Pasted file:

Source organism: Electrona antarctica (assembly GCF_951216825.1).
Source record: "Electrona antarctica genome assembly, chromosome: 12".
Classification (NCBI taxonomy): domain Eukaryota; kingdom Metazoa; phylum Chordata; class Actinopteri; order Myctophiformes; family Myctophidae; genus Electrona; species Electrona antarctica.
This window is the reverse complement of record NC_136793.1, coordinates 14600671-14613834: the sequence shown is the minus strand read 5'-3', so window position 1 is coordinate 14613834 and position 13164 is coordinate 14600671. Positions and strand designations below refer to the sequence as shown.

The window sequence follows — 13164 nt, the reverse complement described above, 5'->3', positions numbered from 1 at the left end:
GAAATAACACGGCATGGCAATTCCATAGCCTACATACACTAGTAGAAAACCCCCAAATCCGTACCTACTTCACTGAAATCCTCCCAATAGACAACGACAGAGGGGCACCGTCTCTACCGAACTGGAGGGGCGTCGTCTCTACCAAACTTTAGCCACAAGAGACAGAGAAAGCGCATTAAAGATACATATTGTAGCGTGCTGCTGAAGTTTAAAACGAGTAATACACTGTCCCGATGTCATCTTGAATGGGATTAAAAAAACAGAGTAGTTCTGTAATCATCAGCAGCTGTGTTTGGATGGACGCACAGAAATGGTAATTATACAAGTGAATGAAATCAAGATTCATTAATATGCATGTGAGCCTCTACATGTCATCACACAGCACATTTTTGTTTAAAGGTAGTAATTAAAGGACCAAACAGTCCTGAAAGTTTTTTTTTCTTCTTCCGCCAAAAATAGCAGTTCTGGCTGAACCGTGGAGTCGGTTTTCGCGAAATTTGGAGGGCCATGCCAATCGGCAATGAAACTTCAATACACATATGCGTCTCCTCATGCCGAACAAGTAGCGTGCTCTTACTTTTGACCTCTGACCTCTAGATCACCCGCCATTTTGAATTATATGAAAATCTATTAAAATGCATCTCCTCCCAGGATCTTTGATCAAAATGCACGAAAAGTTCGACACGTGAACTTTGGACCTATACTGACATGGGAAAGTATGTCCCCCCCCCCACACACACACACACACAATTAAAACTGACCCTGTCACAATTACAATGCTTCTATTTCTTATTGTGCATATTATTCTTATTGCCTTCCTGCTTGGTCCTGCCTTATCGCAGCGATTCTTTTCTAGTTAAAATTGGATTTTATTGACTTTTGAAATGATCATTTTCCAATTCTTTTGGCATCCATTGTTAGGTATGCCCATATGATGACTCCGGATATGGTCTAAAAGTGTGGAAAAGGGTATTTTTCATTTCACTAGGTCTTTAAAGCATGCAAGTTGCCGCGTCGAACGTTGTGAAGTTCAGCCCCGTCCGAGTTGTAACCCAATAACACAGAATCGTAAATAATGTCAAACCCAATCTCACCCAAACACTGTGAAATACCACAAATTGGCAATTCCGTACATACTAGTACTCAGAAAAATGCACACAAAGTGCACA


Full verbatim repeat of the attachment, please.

Source organism: Electrona antarctica (assembly GCF_951216825.1).
Source record: "Electrona antarctica genome assembly, chromosome: 12".
Classification (NCBI taxonomy): domain Eukaryota; kingdom Metazoa; phylum Chordata; class Actinopteri; order Myctophiformes; family Myctophidae; genus Electrona; species Electrona antarctica.
This window is the reverse complement of record NC_136793.1, coordinates 14600671-14613834: the sequence shown is the minus strand read 5'-3', so window position 1 is coordinate 14613834 and position 13164 is coordinate 14600671. Positions and strand designations below refer to the sequence as shown.

The window sequence follows — 13164 nt, the reverse complement described above, 5'->3', positions numbered from 1 at the left end:
GAAATAACACGGCATGGCAATTCCATAGCCTACATACACTAGTAGAAAACCCCCAAATCCGTACCTACTTCACTGAAATCCTCCCAATAGACAACGACAGAGGGGCACCGTCTCTACCGAACTGGAGGGGCGTCGTCTCTACCAAACTTTAGCCACAAGAGACAGAGAAAGCGCATTAAAGATACATATTGTAGCGTGCTGCTGAAGTTTAAAACGAGTAATACACTGTCCCGATGTCATCTTGAATGGGATTAAAAAAACAGAGTAGTTCTGTAATCATCAGCAGCTGTGTTTGGATGGACGCACAGAAATGGTAATTATACAAGTGAATGAAATCAAGATTCATTAATATGCATGTGAGCCTCTACATGTCATCACACAGCACATTTTTGTTTAAAGGTAGTAATTAAAGGACCAAACAGTCCTGAAAGTTTTTTTTTCTTCTTCCGCCAAAAATAGCAGTTCTGGCTGAACCGTGGAGTCGGTTTTCGCGAAATTTGGAGGGCCATGCCAATCGGCAATGAAACTTCAATACACATATGCGTCTCCTCATGCCGAACAAGTAGCGTGCTCTTACTTTTGACCTCTGACCTCTAGATCACCCGCCATTTTGAATTATATGAAAATCTATTAAAATGCATCTCCTCCCAGGATCTTTGATCAAAATGCACGAAAAGTTCGACACGTGAACTTTGGACCTATACTGACATGGGAAAGTATGTCCCCCCCCCCACACACACACACACACAATTAAAACTGACCCTGTCACAATTACAATGCTTCTATTTCTTATTGTGCATATTATTCTTATTGCCTTCCTGCTTGGTCCTGCCTTATCGCAGCGATTCTTTTCTAGTTAAAATTGGATTTTATTGACTTTTGAAATGATCATTTTCCAATTCTTTTGGCATCCATTGTTAGGTATGCCCATATGATGACTCCGGATATGGTCTAAAAGTGTGGAAAAGGGTATTTTTCATTTCACTAGGTCTTTAAAGCATGCAAGTTGCCGCGTCGAACGTTGTGAAGTTCAGCCCCGTCCGAGTTGTAACCCAATAACACAGAATCGTAAATAATGTCAAACCCAATCTCACCCAAACACTGTGAAATACCACAAATTGGCAATTCCGTACATACTAGTACTCAGAAAAATGCACACAAAGTGCACA